Following recent enforcement action by the UK Prudential Regulation Authority (“PRA”) against Wyelands Bank, which was partly based on its failure to retain business-related messages exchanged by senior executives and directors, regulated firms may want to review how they handle employees’ use of personal devices for work purposes. The PRA strongly criticised Wyelands’ lack of record-keeping policies and procedures to manage the use of WhatsApp communications, which the PRA found had prevented the bank’s Board and Risk function from effectively scrutinising transactions, as well as hindering the PRA’s supervision and investigation activities.
The importance of this issue is reinforced by reports late last year that the Supervision division of the UK Financial Conduct Authority (“FCA”) had sent information requests to a number of firms regarding the use of private ‘off-channel’ messaging apps. In January 2021, the FCA had already highlighted the challenges and risk of misconduct arising from the increasing use of unmonitored or encrypted communication tools, emphasising that communications must be recorded and auditable. U.S. authorities also imposed penalties totalling almost $2 billion against firms last year on the same topic (see our recent updates here and here).
What are the UK requirements?
UK rules applying to regulated entities do not prevent the use of personal devices or messaging apps to conduct business. However, in brief, firms are obliged to:
- Take all reasonable steps to prevent employees from sending or receiving electronic communications on privately-owned equipment that the firm cannot copy;
- Retain a copy of electronic communications relating to a specified, but very broad, range of business activities for five years (or up to seven years where requested by the FCA); and
- Implement systems and controls to ensure compliance with the monitoring and record-keeping requirements outlined above (the same rules also apply to telephone conversations).
What action should firms take?
Different approaches may be required depending on existing practices and the communication tools being used. It is possible for off-channel communications to continue, but there needs to be some way either to record these automatically (with monitoring software) or else ensure that they are captured and filed soon afterwards (which may be a manual process). Firms should consider:
- Regularly reviewing and tailoring their policies and procedures, especially to adapt to new communication apps and changing work practices;
- Clearly communicating any changes (or reinforcing existing procedures) to all staff, including a note from senior management;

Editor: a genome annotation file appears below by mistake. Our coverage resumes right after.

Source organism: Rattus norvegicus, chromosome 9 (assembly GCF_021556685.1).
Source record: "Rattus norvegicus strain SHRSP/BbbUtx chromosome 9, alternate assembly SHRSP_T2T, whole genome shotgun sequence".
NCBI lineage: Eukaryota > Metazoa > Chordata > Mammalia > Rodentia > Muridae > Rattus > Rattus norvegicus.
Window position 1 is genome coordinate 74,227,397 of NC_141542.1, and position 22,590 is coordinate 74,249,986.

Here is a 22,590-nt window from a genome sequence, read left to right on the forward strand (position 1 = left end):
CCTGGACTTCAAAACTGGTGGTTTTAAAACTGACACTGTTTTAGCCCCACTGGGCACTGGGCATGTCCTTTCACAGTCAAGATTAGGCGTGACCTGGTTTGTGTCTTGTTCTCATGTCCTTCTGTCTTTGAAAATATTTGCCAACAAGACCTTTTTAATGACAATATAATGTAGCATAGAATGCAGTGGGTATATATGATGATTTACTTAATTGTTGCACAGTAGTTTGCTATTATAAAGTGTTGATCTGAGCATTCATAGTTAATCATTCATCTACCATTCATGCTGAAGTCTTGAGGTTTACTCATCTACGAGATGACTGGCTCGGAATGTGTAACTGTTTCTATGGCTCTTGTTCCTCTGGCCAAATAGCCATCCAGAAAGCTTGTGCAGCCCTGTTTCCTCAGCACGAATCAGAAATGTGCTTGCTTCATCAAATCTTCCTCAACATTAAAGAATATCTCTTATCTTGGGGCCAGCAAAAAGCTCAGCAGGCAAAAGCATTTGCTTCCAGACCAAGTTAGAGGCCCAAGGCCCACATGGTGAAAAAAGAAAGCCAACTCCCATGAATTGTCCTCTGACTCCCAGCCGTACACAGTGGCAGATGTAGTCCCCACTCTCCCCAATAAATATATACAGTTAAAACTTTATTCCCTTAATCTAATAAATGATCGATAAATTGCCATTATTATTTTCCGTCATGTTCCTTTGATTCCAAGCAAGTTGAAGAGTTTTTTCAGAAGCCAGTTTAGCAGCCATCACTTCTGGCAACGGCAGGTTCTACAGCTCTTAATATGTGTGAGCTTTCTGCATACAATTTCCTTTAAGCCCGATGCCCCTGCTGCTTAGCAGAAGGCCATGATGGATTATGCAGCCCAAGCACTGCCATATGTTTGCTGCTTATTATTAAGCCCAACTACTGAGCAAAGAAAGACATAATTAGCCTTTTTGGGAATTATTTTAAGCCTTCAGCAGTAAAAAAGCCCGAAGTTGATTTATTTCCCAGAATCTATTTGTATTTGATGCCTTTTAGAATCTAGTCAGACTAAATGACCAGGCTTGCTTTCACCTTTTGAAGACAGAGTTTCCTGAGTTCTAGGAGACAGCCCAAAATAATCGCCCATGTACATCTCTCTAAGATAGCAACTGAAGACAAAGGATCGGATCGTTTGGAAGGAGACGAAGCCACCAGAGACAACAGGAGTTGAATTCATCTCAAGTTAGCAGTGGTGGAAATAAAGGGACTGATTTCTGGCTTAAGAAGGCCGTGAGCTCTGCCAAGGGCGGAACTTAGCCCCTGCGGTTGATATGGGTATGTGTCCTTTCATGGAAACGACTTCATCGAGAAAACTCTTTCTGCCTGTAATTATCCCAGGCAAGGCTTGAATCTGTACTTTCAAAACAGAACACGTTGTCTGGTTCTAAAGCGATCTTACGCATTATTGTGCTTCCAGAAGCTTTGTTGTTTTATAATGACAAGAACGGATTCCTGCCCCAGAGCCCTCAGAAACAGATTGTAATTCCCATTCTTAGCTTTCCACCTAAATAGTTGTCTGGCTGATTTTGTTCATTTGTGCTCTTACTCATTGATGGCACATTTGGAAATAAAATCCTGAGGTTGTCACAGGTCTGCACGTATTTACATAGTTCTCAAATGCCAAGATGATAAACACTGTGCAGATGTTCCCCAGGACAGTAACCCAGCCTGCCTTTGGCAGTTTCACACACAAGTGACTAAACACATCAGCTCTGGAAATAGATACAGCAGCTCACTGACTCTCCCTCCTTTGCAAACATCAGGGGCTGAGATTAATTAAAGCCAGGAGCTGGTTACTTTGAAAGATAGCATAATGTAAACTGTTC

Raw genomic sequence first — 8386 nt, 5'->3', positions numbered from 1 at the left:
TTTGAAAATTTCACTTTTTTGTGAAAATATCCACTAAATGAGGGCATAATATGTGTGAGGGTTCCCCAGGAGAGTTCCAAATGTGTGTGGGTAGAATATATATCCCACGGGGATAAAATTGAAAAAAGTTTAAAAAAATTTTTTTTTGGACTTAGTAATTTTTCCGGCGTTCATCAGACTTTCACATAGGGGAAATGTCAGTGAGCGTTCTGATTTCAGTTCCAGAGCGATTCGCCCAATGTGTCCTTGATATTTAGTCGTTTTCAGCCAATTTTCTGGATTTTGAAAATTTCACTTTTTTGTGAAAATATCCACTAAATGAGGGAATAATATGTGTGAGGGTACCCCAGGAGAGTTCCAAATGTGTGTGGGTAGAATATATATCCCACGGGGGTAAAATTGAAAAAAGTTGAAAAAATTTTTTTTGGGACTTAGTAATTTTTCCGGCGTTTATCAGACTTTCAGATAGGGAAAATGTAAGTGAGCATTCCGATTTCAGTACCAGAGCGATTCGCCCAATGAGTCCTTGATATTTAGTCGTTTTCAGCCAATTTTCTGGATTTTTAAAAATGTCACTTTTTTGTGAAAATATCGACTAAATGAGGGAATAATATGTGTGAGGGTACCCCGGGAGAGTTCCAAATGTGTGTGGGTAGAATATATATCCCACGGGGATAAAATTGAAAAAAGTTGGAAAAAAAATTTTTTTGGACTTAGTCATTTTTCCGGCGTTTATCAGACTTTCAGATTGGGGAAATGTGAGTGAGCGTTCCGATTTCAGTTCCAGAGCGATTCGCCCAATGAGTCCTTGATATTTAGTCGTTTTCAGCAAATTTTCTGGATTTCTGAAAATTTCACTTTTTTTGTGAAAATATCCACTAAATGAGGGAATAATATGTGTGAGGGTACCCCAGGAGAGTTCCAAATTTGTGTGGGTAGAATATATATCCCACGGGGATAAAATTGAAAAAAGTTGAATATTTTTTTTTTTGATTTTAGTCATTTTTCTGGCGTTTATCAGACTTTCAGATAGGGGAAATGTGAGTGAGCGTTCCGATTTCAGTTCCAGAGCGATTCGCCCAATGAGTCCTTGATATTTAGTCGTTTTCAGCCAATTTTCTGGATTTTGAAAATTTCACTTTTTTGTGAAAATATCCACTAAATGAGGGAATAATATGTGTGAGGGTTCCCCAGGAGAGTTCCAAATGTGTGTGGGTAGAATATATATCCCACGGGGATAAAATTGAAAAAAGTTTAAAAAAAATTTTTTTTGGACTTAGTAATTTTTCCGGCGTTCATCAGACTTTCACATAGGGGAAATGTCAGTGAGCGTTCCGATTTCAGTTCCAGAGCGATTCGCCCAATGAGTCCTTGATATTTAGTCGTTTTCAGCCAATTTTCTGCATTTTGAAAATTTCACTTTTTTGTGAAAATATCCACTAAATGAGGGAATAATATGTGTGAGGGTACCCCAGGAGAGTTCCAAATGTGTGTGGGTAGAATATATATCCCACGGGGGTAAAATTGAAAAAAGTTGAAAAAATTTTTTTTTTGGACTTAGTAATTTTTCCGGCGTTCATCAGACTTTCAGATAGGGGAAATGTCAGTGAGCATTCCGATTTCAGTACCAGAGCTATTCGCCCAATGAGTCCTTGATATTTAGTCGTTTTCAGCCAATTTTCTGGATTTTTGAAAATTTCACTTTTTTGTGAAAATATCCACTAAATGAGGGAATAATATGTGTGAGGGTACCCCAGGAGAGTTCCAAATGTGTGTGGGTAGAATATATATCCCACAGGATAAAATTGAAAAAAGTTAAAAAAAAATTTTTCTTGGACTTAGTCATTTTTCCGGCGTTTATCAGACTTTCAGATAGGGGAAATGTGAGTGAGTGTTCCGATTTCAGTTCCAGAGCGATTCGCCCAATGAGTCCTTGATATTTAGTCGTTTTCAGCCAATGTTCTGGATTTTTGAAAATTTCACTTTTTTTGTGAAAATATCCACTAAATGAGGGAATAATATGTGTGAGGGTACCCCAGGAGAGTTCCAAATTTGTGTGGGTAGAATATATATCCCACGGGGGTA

- Asking staff to provide a specific periodic attestation that they are adhering to the procedures;
- Monitoring and testing compliance with the procedures, e.g. by sample testing whether all key communications with the customer or counterparty relating to a particular investment or trade can be identified in the firm’s systems and records;
- Reviewing the appropriateness of using tools that can be downloaded onto employees’ mobile devices to retain business data; and
- Establishing the duration and scope of historical non-compliance, so that they know where there are likely to be gaps in record-keeping.
Similar considerations may also arise for firms when dealing with the use of novel communication platforms on business devices.
What data privacy issues could this raise?
In developing and implementing policies to address the use of personal devices for business purposes, firms in the UK will need to consider carefully additional complications posed by the UK General Data Protection Regulation (“GDPR”). GDPR obligations are not avoided merely because a policy is directed at business information on a personal device.
Establishing a lawful basis for monitoring and accessing employees’ personal devices can be particularly challenging, especially where such access is broad in scope or undertaken on an ongoing basis. There are difficult questions regarding if and when consent will be a lawful basis for such processing, and if not, the circumstances in which firms may be able to rely on other grounds (such as being necessary for compliance with legal obligations, or legitimate interest). In all cases, firms will want to ensure they are communicating with employees in a direct and transparent manner about how their personal data is handled and to process such data with great care, given the risk of incidentally or inadvertently collecting non-business-related personal data.
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The cover art used in this blog post was generated by DALL-E.